Autonomous Selfing in Cayton Bay by Paul Hodgson

The surfers are on the back water as we stutter down the concrete path. The spray glints off the wave backs with the offshore wind.

We look for a clear spot between families, far enough from soggy dogs. So many outsiders sat on our sand. They weren’t here when the wind ripped through winter coats. Fidelity.

An eye corner tells me she is looking at the eldest son of a family a little further down the beach. We go to our usual spot. Loyalty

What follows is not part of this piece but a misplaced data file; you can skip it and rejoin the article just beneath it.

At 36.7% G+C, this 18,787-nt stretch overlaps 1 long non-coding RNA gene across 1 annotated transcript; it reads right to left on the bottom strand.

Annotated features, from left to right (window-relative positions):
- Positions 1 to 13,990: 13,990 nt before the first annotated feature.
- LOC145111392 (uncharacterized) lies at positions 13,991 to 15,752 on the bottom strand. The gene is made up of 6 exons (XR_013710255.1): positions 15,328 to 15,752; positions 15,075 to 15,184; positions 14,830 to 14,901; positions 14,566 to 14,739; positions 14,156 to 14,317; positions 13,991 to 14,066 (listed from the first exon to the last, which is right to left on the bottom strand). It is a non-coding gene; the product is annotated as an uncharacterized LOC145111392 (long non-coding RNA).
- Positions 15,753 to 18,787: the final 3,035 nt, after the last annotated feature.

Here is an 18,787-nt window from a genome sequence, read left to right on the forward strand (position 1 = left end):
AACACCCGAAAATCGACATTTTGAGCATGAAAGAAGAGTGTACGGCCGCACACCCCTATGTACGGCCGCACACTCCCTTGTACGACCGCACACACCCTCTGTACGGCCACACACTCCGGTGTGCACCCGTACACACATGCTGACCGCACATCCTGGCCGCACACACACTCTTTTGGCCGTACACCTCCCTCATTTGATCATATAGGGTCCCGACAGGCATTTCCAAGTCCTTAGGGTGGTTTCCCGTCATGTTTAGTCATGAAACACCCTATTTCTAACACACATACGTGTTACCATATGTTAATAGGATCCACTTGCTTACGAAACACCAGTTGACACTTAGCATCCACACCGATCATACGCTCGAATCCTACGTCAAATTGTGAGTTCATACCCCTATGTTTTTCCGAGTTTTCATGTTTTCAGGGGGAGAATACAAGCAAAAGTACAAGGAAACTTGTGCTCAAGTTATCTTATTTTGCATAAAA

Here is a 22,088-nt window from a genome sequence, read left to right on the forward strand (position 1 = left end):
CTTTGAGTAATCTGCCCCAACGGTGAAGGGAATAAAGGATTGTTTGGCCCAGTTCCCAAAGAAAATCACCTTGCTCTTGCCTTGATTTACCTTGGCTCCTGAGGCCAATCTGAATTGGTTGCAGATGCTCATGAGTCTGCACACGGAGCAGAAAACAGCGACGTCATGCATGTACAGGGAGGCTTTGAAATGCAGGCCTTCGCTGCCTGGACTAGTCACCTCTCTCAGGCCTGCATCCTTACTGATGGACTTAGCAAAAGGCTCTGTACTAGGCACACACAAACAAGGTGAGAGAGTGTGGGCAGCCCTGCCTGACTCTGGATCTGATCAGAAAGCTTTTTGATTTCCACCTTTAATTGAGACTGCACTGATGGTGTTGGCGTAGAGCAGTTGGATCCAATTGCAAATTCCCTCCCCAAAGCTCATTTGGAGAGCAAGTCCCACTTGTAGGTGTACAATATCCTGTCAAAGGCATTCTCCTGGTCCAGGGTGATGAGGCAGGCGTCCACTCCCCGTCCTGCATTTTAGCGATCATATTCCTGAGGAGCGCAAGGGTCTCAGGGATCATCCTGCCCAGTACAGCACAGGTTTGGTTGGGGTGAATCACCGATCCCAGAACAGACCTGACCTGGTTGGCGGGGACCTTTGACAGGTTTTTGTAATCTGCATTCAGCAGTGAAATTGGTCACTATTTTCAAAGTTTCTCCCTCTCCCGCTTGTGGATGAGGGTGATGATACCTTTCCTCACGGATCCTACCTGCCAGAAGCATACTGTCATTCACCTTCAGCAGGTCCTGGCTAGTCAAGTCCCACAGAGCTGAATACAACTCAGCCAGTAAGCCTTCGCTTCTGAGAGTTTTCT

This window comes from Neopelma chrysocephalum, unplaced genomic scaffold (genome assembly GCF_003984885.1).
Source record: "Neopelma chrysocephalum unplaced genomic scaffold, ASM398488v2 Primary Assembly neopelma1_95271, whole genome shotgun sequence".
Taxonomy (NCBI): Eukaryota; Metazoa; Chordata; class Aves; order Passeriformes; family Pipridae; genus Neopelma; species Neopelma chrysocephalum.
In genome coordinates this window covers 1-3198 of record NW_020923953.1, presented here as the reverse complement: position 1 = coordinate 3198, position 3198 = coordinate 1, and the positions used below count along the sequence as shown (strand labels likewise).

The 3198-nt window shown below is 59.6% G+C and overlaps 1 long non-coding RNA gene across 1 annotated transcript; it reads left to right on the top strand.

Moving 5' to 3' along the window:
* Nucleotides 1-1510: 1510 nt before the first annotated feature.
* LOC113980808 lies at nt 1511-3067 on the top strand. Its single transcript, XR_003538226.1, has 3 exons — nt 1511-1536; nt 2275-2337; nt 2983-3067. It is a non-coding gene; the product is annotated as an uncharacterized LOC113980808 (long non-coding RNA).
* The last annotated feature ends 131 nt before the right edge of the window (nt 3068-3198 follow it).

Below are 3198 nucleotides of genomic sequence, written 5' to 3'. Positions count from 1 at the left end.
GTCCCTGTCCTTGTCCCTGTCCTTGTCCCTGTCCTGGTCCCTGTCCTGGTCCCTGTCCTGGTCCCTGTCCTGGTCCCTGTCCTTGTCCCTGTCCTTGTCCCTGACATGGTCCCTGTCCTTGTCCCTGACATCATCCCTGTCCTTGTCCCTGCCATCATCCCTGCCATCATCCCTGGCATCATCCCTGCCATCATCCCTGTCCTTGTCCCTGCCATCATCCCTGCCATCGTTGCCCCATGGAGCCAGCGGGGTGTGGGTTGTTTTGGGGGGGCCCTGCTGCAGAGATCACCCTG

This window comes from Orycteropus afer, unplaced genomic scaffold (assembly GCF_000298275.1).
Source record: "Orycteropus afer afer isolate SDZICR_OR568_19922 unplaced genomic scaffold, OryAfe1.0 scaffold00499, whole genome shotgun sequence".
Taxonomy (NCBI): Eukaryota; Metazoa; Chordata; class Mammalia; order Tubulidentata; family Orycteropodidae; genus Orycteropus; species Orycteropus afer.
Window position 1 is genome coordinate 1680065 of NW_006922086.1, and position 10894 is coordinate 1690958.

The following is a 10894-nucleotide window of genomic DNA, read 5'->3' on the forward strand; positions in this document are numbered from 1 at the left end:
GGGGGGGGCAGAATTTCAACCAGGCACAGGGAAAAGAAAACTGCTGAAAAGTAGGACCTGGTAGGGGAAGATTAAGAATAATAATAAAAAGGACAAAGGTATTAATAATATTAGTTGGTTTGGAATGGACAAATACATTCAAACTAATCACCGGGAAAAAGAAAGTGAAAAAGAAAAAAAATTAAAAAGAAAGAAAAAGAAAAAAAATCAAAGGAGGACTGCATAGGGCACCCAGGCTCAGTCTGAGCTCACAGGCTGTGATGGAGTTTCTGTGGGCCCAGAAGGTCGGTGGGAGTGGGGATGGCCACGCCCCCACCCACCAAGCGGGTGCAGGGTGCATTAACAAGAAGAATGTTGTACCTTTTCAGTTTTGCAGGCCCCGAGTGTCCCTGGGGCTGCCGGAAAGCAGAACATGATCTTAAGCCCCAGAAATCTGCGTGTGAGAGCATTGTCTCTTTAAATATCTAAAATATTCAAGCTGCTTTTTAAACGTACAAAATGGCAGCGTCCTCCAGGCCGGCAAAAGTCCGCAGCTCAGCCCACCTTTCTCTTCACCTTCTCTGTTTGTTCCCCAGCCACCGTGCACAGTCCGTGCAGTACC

I’ve brought a blanket and some bottles and we sit down to listen to the waves and watch the people. She sits close, shuffling up until her head is laid on my shoulder and we stay locked, embraced. After a while I’m uncomfortable and need to move, and realise why she sat on my right, to look down the beach at that family. That’s when I know I’ve lost her, and that the town has lost her, but its fruit set looks high this year.

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